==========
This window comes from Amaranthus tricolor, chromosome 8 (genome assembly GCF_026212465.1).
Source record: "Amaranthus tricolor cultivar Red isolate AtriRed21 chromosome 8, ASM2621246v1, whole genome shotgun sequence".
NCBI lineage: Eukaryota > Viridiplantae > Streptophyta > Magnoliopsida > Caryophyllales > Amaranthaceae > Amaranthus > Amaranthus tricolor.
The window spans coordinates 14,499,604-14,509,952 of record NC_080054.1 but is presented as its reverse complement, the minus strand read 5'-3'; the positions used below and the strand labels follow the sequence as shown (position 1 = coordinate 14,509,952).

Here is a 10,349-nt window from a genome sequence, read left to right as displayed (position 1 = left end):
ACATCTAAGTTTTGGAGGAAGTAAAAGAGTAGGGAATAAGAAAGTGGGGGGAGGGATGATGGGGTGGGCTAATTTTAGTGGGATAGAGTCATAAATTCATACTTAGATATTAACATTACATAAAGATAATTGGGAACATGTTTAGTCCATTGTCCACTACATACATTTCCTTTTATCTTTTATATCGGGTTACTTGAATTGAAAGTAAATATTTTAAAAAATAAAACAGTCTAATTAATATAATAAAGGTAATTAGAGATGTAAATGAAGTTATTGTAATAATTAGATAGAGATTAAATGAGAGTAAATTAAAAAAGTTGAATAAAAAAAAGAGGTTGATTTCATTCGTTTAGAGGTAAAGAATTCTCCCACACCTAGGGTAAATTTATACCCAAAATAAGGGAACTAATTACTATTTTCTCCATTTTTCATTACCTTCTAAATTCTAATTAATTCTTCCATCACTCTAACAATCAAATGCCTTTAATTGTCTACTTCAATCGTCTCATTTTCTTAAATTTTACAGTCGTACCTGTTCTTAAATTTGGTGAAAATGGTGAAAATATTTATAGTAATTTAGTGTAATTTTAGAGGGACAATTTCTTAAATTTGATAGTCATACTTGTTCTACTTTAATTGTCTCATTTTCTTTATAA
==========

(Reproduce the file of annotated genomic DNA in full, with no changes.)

This window comes from Amaranthus tricolor, chromosome 8 (genome assembly GCF_026212465.1).
Source record: "Amaranthus tricolor cultivar Red isolate AtriRed21 chromosome 8, ASM2621246v1, whole genome shotgun sequence".
NCBI lineage: Eukaryota > Viridiplantae > Streptophyta > Magnoliopsida > Caryophyllales > Amaranthaceae > Amaranthus > Amaranthus tricolor.
The window spans coordinates 14,499,604-14,509,952 of record NC_080054.1 but is presented as its reverse complement, the minus strand read 5'-3'; the positions used below and the strand labels follow the sequence as shown (position 1 = coordinate 14,509,952).

Here is a 10,349-nt window from a genome sequence, read left to right as displayed (position 1 = left end):
ACATCTAAGTTTTGGAGGAAGTAAAAGAGTAGGGAATAAGAAAGTGGGGGGAGGGATGATGGGGTGGGCTAATTTTAGTGGGATAGAGTCATAAATTCATACTTAGATATTAACATTACATAAAGATAATTGGGAACATGTTTAGTCCATTGTCCACTACATACATTTCCTTTTATCTTTTATATCGGGTTACTTGAATTGAAAGTAAATATTTTAAAAAATAAAACAGTCTAATTAATATAATAAAGGTAATTAGAGATGTAAATGAAGTTATTGTAATAATTAGATAGAGATTAAATGAGAGTAAATTAAAAAAGTTGAATAAAAAAAAGAGGTTGATTTCATTCGTTTAGAGGTAAAGAATTCTCCCACACCTAGGGTAAATTTATACCCAAAATAAGGGAACTAATTACTATTTTCTCCATTTTTCATTACCTTCTAAATTCTAATTAATTCTTCCATCACTCTAACAATCAAATGCCTTTAATTGTCTACTTCAATCGTCTCATTTTCTTAAATTTTACAGTCGTACCTGTTCTTAAATTTGGTGAAAATGGTGAAAATATTTATAGTAATTTAGTGTAATTTTAGAGGGACAATTTCTTAAATTTGATAGTCATACTTGTTCTACTTTAATTGTCTCATTTTCTTTATAA